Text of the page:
In healthy men and women, urine does not contain any blood that can be seen with the eye, called "gross blood," nor does it contain red blood cells that can be discovered with the aid of a microscope. The discovery of either gross or microscopic blood in urine is a sure indication of the need to examine and evaluate the patient to discover the cause of this abnormality. The conditions that can lead to either gross or microscopic blood in the urine are many and varied. In adults, a careful history to describe the details of the bloody urine, a physical examination and laboratory studies are the first step in unearthing the cause. Imaging with x-rays, ultrasound, CAT/MRI scans are the next step and will usually discover the cause. In adult women, infection of the bladder or kidneys, urinary stones, and tumors of the urinary bladder, kidneys are the most common causes. In adult men, enlargement and/or infection of the prostate, bladder infection and...
Creatinine is a breakdown product of creatine, which is an important part of muscle. Creatinine is removed from the body entirely by the kidneys. This article discusses the test done to measure the amount of creatinine in your urine.
A blood test can also be used to determine your creatinine level. See: Serum creatinine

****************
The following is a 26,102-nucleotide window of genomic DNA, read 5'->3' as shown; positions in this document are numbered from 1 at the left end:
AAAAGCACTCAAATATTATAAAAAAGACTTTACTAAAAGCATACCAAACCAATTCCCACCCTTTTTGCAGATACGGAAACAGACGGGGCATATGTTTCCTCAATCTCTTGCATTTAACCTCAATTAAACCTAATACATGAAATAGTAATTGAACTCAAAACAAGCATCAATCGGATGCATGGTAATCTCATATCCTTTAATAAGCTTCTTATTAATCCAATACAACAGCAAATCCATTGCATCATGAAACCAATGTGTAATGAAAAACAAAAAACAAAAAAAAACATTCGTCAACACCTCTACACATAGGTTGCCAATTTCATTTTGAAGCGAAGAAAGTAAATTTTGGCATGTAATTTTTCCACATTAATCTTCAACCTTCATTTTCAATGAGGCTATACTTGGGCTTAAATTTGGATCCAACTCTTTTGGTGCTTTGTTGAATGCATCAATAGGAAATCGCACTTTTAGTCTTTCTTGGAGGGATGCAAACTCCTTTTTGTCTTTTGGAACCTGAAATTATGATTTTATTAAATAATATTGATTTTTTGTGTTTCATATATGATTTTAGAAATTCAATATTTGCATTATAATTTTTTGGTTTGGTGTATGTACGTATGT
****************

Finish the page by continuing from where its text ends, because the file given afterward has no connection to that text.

Urine creatinine test
How the test is performed
A random urine sample or a 24-hour collection may used. For information on how to collect a 24-hour urine sample, see: 24-hour urine collection .
How to prepare for the test
Your health care provider may tell you to temporarily stop taking certain medicines that may interfere with test results. Such medicines include:
How the test will feel
The test involves only normal urination, and there is no discomfort.
Why the test is performed
Normal Values Normal values range from 2 - 18 units per 24 hours. Note: Normal value ranges may vary slightly among different laboratories. Talk to your doctor about the meaning of your specific test results. What abnormal results mean Increased levels of leucine aminopeptidase can be seen in several conditions: Cholestasis Cirrhosis Hepatitis Liver cancer Liver ischemia (reduced blood flow to the liver) Liver necrosis (death of live tissue) Liver tumor Pregnancy (late stage)
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